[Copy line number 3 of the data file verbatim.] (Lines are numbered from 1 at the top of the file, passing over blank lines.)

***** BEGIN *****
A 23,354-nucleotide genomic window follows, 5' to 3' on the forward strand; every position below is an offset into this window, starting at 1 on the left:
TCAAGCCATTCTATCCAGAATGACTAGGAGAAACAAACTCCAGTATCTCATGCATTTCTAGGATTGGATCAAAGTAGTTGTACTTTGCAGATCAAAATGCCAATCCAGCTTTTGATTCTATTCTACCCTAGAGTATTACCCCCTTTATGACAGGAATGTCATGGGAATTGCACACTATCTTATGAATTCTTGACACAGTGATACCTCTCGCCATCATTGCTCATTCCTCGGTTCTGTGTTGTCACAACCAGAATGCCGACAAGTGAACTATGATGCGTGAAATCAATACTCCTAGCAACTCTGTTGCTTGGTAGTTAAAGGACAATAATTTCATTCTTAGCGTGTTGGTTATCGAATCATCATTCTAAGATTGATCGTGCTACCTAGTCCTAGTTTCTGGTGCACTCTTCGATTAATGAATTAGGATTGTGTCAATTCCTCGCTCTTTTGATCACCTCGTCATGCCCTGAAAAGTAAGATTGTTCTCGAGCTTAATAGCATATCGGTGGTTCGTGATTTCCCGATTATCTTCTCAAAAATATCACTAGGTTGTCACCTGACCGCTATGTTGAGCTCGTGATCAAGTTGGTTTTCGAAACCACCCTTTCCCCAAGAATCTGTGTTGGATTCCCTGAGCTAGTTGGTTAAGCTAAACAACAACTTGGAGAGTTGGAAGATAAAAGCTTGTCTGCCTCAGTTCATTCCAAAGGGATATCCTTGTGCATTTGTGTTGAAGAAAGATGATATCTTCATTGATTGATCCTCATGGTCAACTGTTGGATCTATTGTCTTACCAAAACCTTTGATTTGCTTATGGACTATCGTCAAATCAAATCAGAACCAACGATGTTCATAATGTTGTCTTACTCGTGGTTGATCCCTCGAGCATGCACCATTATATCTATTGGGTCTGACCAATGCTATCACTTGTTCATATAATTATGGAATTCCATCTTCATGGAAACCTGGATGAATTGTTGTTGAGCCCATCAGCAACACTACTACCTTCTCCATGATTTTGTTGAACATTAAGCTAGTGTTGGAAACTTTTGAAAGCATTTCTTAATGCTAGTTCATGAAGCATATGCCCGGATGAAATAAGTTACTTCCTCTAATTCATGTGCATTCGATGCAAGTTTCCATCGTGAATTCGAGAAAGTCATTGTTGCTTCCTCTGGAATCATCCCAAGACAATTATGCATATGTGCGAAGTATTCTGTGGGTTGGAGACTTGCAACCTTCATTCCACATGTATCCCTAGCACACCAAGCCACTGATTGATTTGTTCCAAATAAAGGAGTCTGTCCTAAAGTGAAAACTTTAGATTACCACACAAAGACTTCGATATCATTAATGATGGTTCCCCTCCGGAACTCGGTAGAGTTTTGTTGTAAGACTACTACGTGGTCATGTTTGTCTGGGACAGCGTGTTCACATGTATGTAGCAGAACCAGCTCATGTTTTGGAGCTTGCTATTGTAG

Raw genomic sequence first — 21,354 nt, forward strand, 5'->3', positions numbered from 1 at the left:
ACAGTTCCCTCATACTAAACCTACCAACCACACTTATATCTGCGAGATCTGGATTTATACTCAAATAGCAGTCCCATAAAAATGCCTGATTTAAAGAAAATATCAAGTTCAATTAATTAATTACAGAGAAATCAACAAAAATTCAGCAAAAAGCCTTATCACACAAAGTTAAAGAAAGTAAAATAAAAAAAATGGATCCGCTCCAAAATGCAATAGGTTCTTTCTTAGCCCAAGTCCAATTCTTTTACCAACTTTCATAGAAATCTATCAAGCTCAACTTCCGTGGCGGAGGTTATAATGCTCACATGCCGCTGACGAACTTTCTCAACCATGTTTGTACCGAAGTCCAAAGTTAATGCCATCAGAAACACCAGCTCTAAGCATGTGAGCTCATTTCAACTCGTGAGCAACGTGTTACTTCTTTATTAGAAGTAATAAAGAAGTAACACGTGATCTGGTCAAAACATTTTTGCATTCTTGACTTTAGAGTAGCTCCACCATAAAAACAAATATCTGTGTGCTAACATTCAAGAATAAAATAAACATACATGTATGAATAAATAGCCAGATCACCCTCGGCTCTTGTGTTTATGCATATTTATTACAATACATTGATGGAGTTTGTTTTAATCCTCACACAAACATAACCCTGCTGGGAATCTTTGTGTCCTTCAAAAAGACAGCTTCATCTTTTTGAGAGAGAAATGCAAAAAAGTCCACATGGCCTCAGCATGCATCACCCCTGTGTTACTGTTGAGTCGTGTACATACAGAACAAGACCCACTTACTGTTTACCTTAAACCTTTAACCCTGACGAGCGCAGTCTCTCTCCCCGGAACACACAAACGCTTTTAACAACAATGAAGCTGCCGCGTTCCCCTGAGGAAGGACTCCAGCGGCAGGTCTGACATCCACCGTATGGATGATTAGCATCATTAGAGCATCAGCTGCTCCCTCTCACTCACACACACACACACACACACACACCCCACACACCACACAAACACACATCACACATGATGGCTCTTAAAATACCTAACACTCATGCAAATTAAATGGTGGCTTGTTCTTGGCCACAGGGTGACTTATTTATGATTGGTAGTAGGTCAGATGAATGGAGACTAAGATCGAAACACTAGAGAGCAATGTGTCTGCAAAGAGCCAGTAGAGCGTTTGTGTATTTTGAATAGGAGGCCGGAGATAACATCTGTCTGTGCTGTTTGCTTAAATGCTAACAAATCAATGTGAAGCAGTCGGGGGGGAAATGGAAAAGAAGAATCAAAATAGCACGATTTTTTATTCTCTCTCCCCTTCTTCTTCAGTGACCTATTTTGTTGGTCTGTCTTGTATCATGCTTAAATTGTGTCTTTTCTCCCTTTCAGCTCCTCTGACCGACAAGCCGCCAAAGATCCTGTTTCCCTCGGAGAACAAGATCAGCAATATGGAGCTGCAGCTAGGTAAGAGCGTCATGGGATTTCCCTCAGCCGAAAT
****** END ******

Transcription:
Raw genomic sequence first — 21,354 nt, forward strand, 5'->3', positions numbered from 1 at the left: